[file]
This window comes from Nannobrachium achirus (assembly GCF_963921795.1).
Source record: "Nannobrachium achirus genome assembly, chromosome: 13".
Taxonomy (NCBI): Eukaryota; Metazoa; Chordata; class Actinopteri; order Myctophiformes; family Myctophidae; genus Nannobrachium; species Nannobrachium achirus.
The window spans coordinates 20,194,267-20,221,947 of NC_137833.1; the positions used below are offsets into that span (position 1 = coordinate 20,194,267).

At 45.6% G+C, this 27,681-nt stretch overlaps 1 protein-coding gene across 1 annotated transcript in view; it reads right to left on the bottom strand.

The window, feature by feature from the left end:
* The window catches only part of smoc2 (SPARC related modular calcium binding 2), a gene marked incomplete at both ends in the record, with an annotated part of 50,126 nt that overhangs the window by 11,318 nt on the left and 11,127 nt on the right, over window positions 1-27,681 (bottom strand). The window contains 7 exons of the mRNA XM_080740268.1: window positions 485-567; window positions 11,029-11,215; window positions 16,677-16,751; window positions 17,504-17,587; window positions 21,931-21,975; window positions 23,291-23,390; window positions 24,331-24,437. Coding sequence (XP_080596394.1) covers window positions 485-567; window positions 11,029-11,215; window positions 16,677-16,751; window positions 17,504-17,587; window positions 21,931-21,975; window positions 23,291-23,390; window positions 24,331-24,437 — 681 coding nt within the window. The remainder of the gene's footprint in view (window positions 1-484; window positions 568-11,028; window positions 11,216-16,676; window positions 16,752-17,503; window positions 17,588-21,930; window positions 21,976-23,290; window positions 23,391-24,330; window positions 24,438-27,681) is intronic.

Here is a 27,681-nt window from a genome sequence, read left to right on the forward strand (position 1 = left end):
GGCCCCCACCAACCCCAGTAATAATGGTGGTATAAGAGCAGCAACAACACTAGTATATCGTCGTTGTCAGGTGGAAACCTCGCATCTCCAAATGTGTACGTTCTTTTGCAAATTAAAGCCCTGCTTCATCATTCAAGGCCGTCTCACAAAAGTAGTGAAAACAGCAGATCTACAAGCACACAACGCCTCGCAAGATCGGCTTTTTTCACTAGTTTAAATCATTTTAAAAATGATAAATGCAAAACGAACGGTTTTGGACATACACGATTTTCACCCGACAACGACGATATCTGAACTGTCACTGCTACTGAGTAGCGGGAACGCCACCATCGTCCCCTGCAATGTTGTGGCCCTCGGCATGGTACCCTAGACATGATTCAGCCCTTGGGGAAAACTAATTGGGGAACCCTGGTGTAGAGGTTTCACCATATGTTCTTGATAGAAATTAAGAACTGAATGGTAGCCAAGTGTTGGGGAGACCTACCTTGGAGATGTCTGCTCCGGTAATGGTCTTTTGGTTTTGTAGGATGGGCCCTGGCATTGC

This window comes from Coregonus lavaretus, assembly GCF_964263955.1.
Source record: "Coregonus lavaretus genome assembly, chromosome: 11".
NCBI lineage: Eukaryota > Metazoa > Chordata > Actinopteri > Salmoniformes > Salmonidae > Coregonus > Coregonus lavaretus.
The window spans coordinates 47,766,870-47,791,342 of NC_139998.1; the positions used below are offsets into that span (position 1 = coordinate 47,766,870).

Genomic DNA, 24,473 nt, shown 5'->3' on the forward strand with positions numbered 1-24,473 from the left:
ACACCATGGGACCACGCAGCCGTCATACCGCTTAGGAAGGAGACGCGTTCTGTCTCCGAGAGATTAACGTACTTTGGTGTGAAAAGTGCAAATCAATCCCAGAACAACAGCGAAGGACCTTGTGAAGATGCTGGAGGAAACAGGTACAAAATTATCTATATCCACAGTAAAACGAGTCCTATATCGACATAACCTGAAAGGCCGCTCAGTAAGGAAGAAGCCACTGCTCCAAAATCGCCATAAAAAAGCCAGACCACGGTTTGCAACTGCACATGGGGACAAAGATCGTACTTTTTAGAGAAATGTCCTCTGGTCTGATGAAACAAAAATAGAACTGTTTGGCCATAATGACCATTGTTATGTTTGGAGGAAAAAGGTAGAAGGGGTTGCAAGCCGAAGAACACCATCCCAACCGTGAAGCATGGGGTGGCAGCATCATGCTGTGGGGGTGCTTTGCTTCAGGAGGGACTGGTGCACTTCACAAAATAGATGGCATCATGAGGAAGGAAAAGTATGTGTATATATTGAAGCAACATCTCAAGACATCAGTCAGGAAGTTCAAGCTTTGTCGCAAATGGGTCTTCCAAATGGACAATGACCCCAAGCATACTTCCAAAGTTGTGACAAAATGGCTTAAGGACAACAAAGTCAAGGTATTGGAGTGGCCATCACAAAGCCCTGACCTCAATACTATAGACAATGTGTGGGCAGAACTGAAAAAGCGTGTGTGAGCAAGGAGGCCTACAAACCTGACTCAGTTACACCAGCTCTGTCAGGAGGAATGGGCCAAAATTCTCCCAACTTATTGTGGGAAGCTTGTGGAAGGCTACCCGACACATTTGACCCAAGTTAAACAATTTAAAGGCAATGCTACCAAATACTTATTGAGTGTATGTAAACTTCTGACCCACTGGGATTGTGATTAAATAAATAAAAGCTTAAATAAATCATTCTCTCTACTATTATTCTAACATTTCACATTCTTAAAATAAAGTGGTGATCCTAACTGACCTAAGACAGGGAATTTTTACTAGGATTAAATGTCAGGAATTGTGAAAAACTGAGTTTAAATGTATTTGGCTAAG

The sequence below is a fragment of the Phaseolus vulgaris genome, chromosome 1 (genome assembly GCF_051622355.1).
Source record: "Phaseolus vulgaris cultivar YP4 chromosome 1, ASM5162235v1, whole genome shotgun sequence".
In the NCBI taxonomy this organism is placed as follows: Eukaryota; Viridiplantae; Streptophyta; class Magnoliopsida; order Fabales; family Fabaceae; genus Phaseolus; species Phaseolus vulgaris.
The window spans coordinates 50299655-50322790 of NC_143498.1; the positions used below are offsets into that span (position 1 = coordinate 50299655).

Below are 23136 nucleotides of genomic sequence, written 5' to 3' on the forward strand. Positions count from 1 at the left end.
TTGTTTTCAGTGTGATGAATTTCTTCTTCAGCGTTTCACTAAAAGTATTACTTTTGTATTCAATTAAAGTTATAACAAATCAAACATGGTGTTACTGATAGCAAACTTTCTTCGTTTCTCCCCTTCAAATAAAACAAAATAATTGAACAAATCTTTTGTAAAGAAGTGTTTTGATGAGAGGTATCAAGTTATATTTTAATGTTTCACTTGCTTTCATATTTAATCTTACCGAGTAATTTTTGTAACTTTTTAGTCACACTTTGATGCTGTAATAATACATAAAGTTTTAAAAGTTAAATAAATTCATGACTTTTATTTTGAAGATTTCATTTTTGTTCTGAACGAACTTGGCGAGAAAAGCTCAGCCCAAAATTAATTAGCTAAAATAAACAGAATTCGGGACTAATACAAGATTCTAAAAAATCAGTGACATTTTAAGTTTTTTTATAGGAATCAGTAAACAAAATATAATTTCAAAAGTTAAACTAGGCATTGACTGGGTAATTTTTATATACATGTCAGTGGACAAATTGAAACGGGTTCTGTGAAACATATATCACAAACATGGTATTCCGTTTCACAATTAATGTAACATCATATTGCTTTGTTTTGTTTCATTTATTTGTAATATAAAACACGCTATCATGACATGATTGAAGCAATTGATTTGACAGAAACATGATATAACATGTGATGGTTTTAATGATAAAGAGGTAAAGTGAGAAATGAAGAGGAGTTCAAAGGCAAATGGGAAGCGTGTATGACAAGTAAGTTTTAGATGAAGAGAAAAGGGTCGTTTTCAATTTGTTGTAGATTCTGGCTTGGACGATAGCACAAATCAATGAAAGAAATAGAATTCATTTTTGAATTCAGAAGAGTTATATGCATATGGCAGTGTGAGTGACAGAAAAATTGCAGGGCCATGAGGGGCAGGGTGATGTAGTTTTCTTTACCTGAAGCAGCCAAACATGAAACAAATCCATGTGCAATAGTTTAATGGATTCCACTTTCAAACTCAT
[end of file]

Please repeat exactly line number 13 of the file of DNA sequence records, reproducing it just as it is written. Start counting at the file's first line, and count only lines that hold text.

The window spans coordinates 47,766,870-47,791,342 of NC_139998.1; the positions used below are offsets into that span (position 1 = coordinate 47,766,870).